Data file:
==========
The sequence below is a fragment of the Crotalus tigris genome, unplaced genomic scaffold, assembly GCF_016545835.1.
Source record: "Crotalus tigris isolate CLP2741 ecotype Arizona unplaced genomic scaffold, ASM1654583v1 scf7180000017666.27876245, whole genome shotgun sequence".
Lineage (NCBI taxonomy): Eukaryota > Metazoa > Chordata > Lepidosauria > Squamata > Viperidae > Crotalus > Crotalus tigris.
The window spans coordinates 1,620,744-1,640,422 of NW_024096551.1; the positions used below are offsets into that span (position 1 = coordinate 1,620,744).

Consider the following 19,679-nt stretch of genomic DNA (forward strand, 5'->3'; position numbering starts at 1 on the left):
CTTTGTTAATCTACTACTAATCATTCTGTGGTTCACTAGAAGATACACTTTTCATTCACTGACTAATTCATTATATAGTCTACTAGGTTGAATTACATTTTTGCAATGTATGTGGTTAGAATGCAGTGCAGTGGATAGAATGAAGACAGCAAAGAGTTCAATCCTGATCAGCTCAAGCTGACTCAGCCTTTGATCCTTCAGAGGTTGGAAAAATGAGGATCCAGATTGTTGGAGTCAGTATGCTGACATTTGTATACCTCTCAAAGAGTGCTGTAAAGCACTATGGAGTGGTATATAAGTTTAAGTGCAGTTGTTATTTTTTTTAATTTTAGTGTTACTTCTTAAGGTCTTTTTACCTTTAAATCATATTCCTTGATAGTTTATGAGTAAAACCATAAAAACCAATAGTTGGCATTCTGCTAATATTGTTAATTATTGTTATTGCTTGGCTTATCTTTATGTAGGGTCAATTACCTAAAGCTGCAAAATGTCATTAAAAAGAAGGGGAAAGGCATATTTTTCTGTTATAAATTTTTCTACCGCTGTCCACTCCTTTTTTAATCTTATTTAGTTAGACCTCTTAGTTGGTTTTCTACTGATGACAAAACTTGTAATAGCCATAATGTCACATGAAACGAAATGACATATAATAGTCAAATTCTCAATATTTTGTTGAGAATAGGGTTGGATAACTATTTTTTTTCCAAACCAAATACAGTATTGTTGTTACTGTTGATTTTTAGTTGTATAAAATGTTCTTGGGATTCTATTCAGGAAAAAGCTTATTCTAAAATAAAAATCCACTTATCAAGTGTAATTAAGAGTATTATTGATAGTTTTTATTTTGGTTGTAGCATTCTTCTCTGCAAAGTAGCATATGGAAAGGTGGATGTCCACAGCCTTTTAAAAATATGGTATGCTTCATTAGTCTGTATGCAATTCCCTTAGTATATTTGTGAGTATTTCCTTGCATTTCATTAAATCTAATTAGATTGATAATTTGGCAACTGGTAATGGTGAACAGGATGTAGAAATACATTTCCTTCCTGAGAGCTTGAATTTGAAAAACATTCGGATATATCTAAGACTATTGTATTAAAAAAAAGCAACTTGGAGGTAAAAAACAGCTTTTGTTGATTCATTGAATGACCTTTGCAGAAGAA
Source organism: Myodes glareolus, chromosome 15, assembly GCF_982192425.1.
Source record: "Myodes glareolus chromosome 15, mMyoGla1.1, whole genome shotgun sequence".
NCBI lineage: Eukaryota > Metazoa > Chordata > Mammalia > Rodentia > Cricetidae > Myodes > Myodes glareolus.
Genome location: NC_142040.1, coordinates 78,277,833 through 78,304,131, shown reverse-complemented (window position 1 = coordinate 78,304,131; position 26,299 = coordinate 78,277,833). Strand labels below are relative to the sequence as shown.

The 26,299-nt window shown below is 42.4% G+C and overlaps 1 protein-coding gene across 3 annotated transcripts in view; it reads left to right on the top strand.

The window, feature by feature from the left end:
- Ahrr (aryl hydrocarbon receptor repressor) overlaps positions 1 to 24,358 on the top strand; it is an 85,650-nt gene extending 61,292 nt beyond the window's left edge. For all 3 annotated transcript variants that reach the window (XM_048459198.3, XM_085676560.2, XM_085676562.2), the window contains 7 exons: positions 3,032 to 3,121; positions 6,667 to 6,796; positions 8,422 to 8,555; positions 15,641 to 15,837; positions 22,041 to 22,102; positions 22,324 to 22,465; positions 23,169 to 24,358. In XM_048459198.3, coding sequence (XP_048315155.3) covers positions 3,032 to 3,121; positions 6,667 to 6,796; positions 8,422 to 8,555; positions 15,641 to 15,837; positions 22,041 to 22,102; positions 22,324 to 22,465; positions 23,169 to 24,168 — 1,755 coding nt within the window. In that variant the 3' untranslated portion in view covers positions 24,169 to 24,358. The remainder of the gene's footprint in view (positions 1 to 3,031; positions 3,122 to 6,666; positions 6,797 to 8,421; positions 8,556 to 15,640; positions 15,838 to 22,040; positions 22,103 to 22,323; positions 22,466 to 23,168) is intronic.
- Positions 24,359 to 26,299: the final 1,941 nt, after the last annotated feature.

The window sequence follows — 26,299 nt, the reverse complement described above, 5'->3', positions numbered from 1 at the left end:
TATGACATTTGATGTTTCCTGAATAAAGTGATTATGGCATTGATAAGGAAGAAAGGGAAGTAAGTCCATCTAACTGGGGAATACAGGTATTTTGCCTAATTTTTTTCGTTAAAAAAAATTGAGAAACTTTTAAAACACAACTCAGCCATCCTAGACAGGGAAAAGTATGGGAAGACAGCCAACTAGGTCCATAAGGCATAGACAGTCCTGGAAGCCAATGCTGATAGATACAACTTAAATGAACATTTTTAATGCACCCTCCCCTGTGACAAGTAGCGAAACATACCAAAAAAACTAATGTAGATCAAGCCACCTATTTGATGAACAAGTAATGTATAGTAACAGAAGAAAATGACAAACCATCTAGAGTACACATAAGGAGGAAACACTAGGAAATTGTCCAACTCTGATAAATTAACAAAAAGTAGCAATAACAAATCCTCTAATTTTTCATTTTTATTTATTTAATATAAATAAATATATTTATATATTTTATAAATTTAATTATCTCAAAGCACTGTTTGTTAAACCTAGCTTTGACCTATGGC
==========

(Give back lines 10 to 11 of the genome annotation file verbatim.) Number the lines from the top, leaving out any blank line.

Genome location: NC_142040.1, coordinates 78,277,833 through 78,304,131, shown reverse-complemented (window position 1 = coordinate 78,304,131; position 26,299 = coordinate 78,277,833). Strand labels below are relative to the sequence as shown.

The 26,299-nt window shown below is 42.4% G+C and overlaps 1 protein-coding gene across 3 annotated transcripts in view; it reads left to right on the top strand.